Leading Climate Scientists Explain How Climate Change Is Worsening California's Epic Drought. Here's an excerpt of a must-read story from Joe Romm at ThinkProgress: "Scientists have long predicted that climate change would bring on ever-worsening droughts, especially in semi-arid regions like the U.S. Southwest. As climatologist James Hansen, who co-authored one of the earliest studies on this subject back in 1990, told me this week, “Increasingly intense droughts in California, all of the Southwest, and even into the Midwest have everything to do with human-made climate change.” Why does it matter if climate change is playing a role in the Western drought? As one top researcher on the climate-drought link reconfirmed with me this week, “The U.S. may never again return to the relatively wet conditions experienced from 1977 to 1999.” If his and other projections are correct, then there may be no greater tasks facing humanity than 1) working to slash carbon pollution and avoid the worst climate impact scenarios and 2) figuring out how to feed nine billion people by mid-century in a Dust-Bowl-ifying world..."

Photo credit above: AP Photo/Rich Pedroncelli.


There Are Two Sochis. I thought Minnesota climate scientist Greg Laden made an important distinction in this post at scienceblogs.com; here's an excerpt: "...Sochi is a is a resort city on the Black Sea coast with a subtropical climate, including rather mild winters. In February, the average low is 36.5 F, and the average high is 50.7 F. There will be no snow there. In fact, it may rain for part of the Olympics. Krasnaya Polyana is inland, in the Caucasus Mountains. The base elevation there, where we find the Rosa Khutor ski resort, is 1,840 feet, with higher elevations along the ski slopes reaching over 7,600 feet. Indoor events such as hockey will be held in Sochi, outdoor snow events will be held at the resort in Krasnaya Polyana. This has caused some confusion in the on-line discussion of the games..."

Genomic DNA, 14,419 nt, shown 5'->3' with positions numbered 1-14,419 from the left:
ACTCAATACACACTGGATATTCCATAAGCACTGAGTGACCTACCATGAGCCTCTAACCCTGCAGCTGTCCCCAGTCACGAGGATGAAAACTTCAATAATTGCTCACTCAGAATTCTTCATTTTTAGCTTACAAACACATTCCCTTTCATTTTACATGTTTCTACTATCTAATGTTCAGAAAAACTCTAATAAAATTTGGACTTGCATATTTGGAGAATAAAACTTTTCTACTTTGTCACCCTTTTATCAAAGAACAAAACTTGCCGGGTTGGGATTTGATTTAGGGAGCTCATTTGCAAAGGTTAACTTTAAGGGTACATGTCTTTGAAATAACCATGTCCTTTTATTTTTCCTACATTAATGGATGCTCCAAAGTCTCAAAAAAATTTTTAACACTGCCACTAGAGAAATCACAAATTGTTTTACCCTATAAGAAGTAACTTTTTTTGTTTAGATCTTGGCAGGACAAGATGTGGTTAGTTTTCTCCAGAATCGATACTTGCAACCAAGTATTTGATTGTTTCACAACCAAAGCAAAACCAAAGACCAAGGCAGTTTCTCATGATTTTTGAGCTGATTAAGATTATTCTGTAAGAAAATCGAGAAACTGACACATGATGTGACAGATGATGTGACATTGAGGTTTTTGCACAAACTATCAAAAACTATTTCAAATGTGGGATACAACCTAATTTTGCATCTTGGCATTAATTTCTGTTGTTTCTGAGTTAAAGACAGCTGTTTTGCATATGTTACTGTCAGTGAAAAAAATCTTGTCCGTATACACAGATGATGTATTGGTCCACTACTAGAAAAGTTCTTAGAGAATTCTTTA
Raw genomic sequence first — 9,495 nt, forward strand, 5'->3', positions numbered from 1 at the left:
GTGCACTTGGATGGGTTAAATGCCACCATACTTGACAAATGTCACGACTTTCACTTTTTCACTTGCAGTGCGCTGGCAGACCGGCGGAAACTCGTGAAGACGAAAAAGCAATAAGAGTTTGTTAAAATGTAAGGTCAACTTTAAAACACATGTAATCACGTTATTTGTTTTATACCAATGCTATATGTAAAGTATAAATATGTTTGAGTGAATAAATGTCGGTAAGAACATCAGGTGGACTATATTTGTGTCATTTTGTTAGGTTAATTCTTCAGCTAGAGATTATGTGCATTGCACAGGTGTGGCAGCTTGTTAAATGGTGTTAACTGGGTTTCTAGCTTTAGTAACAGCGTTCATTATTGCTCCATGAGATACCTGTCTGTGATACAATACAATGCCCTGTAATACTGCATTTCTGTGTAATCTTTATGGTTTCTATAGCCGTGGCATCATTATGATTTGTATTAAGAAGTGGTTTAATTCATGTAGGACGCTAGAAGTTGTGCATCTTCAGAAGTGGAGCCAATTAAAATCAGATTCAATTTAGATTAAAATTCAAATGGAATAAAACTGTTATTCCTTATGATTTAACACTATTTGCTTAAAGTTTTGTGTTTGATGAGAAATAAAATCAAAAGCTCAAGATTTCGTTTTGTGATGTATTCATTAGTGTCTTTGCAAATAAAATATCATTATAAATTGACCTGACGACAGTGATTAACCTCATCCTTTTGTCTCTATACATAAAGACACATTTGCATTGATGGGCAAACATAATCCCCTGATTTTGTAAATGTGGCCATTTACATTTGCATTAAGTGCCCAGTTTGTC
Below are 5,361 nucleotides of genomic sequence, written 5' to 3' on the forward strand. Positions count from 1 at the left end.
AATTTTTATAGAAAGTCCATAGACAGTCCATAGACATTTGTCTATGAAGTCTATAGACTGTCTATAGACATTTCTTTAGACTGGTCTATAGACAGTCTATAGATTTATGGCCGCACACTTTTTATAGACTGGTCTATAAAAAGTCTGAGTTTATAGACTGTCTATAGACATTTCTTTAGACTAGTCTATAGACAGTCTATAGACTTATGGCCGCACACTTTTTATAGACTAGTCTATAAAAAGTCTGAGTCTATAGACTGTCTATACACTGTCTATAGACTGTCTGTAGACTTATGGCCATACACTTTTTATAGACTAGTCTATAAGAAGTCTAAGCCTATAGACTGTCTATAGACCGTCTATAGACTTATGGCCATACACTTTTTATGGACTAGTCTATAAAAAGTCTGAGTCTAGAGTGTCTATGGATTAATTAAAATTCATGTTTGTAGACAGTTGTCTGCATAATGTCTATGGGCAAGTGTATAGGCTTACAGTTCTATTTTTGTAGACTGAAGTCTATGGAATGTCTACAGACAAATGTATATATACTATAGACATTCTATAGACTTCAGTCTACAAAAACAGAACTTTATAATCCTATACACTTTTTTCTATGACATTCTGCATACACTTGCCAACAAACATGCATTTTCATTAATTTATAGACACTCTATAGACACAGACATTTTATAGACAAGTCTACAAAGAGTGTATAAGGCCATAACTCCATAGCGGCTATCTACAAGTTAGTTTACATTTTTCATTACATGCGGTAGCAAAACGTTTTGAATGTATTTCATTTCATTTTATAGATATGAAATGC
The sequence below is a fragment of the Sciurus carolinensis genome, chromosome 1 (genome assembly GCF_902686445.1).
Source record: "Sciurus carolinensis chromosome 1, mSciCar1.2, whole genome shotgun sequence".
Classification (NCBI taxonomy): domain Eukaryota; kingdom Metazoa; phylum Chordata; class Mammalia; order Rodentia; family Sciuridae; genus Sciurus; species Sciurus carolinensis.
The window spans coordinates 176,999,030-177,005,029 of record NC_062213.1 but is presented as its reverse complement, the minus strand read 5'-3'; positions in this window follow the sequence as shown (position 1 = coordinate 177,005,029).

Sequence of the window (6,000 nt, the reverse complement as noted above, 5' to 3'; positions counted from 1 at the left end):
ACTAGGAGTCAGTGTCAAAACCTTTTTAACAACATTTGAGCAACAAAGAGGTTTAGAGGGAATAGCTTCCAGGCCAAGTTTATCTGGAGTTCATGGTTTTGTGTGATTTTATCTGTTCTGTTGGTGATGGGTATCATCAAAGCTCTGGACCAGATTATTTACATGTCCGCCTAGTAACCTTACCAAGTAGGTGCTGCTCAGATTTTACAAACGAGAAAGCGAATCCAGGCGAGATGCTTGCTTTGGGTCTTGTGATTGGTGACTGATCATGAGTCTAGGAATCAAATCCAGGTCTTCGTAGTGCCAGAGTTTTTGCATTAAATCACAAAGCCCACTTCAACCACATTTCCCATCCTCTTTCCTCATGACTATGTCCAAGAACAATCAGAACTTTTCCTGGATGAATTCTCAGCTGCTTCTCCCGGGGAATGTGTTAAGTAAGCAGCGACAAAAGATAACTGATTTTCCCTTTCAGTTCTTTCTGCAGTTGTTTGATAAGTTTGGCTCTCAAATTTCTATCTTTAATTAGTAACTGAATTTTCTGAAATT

Keystone XL Pipeline Closer To Reality After State Department Review. The Guardian has the latest - here's an excerpt: "The Keystone XL, a mundane pipeline project that escalated into a bitter proxy war over climate change and North America's energy future, moved one important step closer to reality on Friday. The State Department, in its final environmental review of the project, concluded that the pipeline, which would carry crude from the Alberta tar sands in Canada to refineries on the Texas Gulf coast, would not – on its own – have a “significant” effect on carbon pollution..."

Photo credit above: "Crews work on construction of the TransCanada Keystone XL pipeline east of Winona, Texas." Photograph: Sarah A Miller/AP.


State Department: "Keystone XL Would Have Little Impact On Climate Change." Climate scientists aren't so sure, estimating that the additional crude would eventually represent 1/2 to 1% of global carbon emissions. Here's an excerpt of the official government line from The Los Angeles Times: "A long-awaited environmental review of the Keystone XL pipeline released Friday by the State Department found the project would have a negligible impact on climate change, bolstering the case for the controversial project as it heads to the White House for a decision on its construction. During a sweeping speech on climate change last June, President Obama said his main criterion for approving the pipeline was that it not significantly worsen the problem of carbon pollution..."